I think it means the follower, who wants God to lead them through the good and
bad things and choices of the world, which involves things that can tempt them
to do bad, things that make efforts to get them to do bad, asks God for the
strength to resist those efforts.
The Adam and Eve tree story involves God making a test of fidelity--is it to
God or for self against God--not tempting them to make the wrong choice, which
would be the case if His effort was just to have them to make the wrong choice.
Likewise with Abraham, God tests Abraham's faith. The idea isn't that God
tempts Abraham to do bad but tests how good Araham was at being abidant to God.
Abraham began to carry out what God told him to do so God rewarded him for good
It reminds me of another use of the word "tempt"--the JWs leaders stance
against the mainstream view of Jesus is that it's wrong because the Devil tempts
Jesus three times and God can't be tempted. But "tempt" can be the effort to
get someone to do something or the person's own urge to do it. It doesn't have
to include both the effort to make another do something and the other's consent.
Someone can tempt another but whether or not they're successful is another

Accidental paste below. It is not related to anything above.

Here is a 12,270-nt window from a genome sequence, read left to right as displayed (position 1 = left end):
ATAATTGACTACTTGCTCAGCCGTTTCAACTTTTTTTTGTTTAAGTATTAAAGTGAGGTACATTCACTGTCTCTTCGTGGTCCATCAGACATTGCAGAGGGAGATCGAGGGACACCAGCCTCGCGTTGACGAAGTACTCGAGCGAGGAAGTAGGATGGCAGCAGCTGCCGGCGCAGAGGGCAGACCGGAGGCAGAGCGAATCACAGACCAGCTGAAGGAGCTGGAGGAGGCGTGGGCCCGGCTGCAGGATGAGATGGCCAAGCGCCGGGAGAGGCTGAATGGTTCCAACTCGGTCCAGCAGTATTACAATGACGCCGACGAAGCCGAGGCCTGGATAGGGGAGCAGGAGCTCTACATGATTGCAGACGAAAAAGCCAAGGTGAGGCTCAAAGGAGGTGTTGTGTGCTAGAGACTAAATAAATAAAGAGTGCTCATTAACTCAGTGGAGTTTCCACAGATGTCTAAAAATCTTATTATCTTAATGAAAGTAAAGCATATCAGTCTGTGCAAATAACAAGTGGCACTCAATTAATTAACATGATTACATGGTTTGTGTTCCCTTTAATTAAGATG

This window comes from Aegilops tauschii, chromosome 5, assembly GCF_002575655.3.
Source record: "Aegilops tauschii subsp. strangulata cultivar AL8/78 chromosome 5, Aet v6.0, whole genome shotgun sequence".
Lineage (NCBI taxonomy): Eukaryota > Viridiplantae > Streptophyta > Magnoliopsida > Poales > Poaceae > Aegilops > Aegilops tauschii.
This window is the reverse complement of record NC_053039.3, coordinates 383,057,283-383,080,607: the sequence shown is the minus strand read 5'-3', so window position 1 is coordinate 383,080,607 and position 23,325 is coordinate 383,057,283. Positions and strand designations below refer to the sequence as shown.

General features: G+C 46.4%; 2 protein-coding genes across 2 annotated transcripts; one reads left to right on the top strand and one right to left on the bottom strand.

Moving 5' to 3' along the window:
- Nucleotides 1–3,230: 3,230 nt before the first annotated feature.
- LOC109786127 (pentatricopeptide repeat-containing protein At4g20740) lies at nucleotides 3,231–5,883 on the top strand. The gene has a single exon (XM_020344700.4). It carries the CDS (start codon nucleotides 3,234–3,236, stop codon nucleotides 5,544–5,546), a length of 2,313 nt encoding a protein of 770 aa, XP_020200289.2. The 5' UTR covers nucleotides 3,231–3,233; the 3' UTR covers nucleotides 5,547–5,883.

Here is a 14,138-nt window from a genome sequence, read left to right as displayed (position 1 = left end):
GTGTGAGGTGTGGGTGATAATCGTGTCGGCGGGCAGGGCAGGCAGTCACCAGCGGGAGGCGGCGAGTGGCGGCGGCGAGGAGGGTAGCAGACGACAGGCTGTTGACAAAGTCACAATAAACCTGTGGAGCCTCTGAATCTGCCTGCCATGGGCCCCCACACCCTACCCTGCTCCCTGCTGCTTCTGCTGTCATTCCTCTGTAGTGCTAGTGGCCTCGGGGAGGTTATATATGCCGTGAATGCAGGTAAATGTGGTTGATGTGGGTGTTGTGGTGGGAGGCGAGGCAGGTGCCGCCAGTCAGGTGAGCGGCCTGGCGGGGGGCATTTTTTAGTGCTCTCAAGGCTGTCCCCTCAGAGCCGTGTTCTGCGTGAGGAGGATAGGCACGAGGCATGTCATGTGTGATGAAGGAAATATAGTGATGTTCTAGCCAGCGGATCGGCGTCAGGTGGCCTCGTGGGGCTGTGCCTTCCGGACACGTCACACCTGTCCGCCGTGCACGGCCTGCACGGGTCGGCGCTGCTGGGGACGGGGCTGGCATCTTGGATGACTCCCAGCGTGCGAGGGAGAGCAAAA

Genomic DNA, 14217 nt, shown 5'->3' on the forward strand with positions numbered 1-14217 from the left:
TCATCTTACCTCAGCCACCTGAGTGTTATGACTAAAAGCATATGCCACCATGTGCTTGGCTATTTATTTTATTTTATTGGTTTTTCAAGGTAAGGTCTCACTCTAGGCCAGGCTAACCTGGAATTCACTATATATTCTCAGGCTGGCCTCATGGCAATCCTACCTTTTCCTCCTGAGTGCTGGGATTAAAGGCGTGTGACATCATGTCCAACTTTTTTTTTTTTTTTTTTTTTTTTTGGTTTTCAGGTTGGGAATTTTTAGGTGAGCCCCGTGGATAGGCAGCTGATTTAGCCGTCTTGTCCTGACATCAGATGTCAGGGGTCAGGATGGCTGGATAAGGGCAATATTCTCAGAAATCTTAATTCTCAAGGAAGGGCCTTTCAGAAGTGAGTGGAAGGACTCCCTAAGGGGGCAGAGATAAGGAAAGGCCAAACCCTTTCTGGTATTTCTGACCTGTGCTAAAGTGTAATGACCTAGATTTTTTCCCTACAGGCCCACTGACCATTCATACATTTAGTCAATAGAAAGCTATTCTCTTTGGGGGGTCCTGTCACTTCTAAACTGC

thing--that's still the choice of the other's free will.
The Devil doesn't seem to have been sure of Jesus' identity and made the
effort to have Jesus forsake God three times, which could happen with either the
JWs leaders' or the mainstream idea of Jesus' identity, so it doesn't support
the JWs leaders' stance.
God can't be tempted doesn't mean God can't react at all, such as to faith,
etc., just that people can't get God to do their will against His will--His
choices are up to Him. The story in Ex.17 doesn't alter that. Moses is given
as concerned that the followers, who were out of water, shouldn't try to tempt
God to go against His will. Moses stays true to God though he's worried the
followers may turn on him. God supplies them with water, not that it's given
that they got him to do it against His will as if He wanted them to die of
thirst. He'd promised them a land to go to.